• Be realistic. Even if you want to distribute your assets fairly, it still isn't easy. It’s best to talk to your heirs about your assets. Tell them that if they have their eye on anything other than house and cars, to let you know so you can write that down and make sure they get it when you die. This gives them some input.
  • Attach a letter of intent to the trust or will. It’s okay to attach a personal letter to the trust or will, as a way to say goodbye and make your wishes clear and personal. There is no such thing as the Hollywood-style “reading of the will” so if there is a more personal comment
  • Witnesses. Be sure you have the witnesses required to sign your will. They can't be people who stand to inherit anything in the will. Witnesses also need to be at least 18 years old, and ideally, they'll be people who are likely to be around after you’re gone. That’s because if something’s amiss, and your will is contested in court, the judge may want to call a witness to testify.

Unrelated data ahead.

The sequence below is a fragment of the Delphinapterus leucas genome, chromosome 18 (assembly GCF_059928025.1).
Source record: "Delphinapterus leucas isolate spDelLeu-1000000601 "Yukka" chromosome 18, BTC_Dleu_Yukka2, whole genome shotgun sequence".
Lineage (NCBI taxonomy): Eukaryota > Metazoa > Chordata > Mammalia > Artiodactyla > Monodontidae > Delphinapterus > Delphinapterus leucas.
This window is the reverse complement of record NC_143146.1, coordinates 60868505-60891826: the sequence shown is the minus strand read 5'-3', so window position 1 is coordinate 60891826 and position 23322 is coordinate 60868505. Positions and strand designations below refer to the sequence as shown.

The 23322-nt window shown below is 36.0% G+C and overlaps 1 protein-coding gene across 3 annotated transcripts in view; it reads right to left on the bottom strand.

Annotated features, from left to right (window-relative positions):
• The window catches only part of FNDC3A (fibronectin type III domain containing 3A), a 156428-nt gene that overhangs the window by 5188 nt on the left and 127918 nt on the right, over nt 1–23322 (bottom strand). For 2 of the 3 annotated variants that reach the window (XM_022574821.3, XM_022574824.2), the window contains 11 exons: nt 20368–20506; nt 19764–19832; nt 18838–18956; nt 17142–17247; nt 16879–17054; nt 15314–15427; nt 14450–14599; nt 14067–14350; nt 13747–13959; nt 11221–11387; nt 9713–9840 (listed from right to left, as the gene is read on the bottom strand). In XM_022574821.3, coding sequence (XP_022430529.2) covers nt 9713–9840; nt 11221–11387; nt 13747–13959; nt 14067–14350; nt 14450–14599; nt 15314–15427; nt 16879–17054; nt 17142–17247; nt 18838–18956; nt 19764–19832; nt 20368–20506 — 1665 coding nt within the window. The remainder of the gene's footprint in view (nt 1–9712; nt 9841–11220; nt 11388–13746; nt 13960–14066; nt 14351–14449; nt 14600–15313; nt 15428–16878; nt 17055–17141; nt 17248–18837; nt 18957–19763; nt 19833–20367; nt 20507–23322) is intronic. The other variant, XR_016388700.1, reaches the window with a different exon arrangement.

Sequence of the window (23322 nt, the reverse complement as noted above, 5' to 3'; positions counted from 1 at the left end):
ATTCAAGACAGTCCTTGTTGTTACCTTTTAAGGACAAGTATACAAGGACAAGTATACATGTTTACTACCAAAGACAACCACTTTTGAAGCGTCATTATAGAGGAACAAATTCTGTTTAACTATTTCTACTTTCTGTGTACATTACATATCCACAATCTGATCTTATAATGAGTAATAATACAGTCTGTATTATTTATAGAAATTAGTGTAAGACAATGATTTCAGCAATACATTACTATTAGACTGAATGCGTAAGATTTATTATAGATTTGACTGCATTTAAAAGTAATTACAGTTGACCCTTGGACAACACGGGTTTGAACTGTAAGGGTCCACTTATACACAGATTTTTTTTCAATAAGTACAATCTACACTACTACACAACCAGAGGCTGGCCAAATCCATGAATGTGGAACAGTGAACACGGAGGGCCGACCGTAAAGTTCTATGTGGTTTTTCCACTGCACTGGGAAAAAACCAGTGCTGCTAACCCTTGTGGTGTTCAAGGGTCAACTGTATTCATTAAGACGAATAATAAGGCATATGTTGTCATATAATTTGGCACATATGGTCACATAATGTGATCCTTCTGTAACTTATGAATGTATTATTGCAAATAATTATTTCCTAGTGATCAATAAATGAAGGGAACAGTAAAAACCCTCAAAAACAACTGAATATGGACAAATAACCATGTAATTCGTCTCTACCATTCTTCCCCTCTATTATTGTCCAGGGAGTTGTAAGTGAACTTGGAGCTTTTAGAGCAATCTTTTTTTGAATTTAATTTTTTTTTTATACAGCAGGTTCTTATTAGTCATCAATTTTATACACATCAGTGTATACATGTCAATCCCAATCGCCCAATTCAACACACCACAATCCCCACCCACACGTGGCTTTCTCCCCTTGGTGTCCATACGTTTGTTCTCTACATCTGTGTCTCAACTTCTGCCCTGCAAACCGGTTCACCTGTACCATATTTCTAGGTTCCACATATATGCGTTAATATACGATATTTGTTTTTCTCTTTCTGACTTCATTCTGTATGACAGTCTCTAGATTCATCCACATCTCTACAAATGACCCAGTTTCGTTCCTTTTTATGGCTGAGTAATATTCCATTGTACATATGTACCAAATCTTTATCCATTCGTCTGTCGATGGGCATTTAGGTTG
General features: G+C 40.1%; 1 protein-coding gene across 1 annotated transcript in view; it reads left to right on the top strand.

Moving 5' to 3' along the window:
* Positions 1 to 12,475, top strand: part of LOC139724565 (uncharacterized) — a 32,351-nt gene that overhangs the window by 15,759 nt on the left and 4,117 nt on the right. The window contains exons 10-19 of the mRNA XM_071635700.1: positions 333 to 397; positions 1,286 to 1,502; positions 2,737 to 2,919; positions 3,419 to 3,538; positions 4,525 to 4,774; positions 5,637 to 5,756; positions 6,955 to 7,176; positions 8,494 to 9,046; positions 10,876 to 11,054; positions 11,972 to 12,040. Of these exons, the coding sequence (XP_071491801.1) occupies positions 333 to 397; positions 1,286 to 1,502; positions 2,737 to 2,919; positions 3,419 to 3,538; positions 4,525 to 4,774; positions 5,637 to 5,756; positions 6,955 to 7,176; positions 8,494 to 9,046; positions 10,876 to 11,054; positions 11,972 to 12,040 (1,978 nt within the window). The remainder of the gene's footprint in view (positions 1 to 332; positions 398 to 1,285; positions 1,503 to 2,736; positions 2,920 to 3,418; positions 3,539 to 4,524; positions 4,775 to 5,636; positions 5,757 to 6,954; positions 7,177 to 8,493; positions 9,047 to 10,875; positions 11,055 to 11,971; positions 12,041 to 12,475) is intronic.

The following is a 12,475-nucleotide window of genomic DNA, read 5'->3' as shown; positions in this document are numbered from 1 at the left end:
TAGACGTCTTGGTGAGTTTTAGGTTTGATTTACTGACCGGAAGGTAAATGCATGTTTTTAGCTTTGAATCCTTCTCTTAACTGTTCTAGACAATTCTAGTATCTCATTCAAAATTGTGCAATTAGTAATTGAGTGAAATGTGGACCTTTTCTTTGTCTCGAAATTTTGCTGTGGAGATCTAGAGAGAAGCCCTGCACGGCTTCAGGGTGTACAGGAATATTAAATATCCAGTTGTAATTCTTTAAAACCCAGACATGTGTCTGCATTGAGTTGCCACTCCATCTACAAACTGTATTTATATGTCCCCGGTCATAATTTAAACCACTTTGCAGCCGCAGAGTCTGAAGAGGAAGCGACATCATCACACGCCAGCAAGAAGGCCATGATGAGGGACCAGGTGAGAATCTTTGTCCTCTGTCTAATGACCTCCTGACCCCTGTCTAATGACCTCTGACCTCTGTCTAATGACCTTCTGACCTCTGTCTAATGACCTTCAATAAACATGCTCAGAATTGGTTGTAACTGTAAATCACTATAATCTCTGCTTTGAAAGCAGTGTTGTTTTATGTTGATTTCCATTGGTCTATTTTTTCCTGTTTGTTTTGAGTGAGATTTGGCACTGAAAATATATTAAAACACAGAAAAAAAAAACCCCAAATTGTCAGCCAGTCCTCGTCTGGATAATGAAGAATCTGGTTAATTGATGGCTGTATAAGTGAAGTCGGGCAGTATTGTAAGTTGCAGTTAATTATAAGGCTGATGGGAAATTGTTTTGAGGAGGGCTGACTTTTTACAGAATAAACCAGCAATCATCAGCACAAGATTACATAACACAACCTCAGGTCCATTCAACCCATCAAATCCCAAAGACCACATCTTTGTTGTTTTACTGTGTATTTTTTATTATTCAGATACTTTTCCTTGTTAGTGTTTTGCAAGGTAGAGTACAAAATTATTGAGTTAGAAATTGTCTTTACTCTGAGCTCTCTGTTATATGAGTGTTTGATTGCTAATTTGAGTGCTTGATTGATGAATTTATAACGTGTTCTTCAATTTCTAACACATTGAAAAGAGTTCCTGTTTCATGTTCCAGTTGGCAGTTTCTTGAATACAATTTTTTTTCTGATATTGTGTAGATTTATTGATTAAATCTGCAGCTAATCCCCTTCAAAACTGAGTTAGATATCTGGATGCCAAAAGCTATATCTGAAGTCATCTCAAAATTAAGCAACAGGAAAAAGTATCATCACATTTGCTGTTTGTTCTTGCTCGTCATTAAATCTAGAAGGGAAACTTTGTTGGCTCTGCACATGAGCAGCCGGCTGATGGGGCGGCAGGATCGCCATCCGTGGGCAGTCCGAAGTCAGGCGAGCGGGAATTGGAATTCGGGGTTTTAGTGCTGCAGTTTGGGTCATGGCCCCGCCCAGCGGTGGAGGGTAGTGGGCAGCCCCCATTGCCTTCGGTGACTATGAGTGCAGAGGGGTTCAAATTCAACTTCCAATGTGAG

• Keep your will safe. Be sure that someone you trust knows the location of your will, as well as any other important papers and passwords to financial institutions. Keep the original copy somewhere secure.
  • Review and update your will. After drawing up your will, you'll want to update it, especially after any major life event, like a marriage, divorce or a birth.

Reference: US News & World Report (June 19, 2018) “10 Steps to Writing a Will”

 

Like this article?

Share on facebook
Share on Facebook
Share on twitter
Share on Twitter
Share on linkedin
Share on Linkdin
Share on pinterest
Share on Pinterest